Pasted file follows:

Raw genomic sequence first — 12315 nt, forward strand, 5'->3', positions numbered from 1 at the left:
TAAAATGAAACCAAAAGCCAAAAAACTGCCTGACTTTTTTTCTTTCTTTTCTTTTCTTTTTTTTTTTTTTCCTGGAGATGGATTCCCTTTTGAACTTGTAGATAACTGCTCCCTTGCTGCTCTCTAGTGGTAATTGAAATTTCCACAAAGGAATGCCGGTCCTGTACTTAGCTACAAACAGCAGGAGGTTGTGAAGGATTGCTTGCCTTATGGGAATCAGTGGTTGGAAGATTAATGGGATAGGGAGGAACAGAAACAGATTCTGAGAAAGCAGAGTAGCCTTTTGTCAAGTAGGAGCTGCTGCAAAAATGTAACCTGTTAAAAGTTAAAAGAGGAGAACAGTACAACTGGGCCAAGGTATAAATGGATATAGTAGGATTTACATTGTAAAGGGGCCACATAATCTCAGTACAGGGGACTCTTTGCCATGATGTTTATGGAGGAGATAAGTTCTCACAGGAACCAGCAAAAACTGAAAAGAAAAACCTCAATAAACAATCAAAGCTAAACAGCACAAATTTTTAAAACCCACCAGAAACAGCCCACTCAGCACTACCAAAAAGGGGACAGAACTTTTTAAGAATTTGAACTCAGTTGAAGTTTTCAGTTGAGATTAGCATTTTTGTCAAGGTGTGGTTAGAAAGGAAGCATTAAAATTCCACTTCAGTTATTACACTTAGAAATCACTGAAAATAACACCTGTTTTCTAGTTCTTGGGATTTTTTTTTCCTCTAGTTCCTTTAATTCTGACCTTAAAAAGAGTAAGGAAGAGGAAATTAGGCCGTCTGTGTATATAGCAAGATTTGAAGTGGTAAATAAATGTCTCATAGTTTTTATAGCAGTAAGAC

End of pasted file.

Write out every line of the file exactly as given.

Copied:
Raw genomic sequence first — 12315 nt, forward strand, 5'->3', positions numbered from 1 at the left:
TAAAATGAAACCAAAAGCCAAAAAACTGCCTGACTTTTTTTCTTTCTTTTCTTTTCTTTTTTTTTTTTTTCCTGGAGATGGATTCCCTTTTGAACTTGTAGATAACTGCTCCCTTGCTGCTCTCTAGTGGTAATTGAAATTTCCACAAAGGAATGCCGGTCCTGTACTTAGCTACAAACAGCAGGAGGTTGTGAAGGATTGCTTGCCTTATGGGAATCAGTGGTTGGAAGATTAATGGGATAGGGAGGAACAGAAACAGATTCTGAGAAAGCAGAGTAGCCTTTTGTCAAGTAGGAGCTGCTGCAAAAATGTAACCTGTTAAAAGTTAAAAGAGGAGAACAGTACAACTGGGCCAAGGTATAAATGGATATAGTAGGATTTACATTGTAAAGGGGCCACATAATCTCAGTACAGGGGACTCTTTGCCATGATGTTTATGGAGGAGATAAGTTCTCACAGGAACCAGCAAAAACTGAAAAGAAAAACCTCAATAAACAATCAAAGCTAAACAGCACAAATTTTTAAAACCCACCAGAAACAGCCCACTCAGCACTACCAAAAAGGGGACAGAACTTTTTAAGAATTTGAACTCAGTTGAAGTTTTCAGTTGAGATTAGCATTTTTGTCAAGGTGTGGTTAGAAAGGAAGCATTAAAATTCCACTTCAGTTATTACACTTAGAAATCACTGAAAATAACACCTGTTTTCTAGTTCTTGGGATTTTTTTTTCCTCTAGTTCCTTTAATTCTGACCTTAAAAAGAGTAAGGAAGAGGAAATTAGGCCGTCTGTGTATATAGCAAGATTTGAAGTGGTAAATAAATGTCTCATAGTTTTTATAGCAGTAAGAC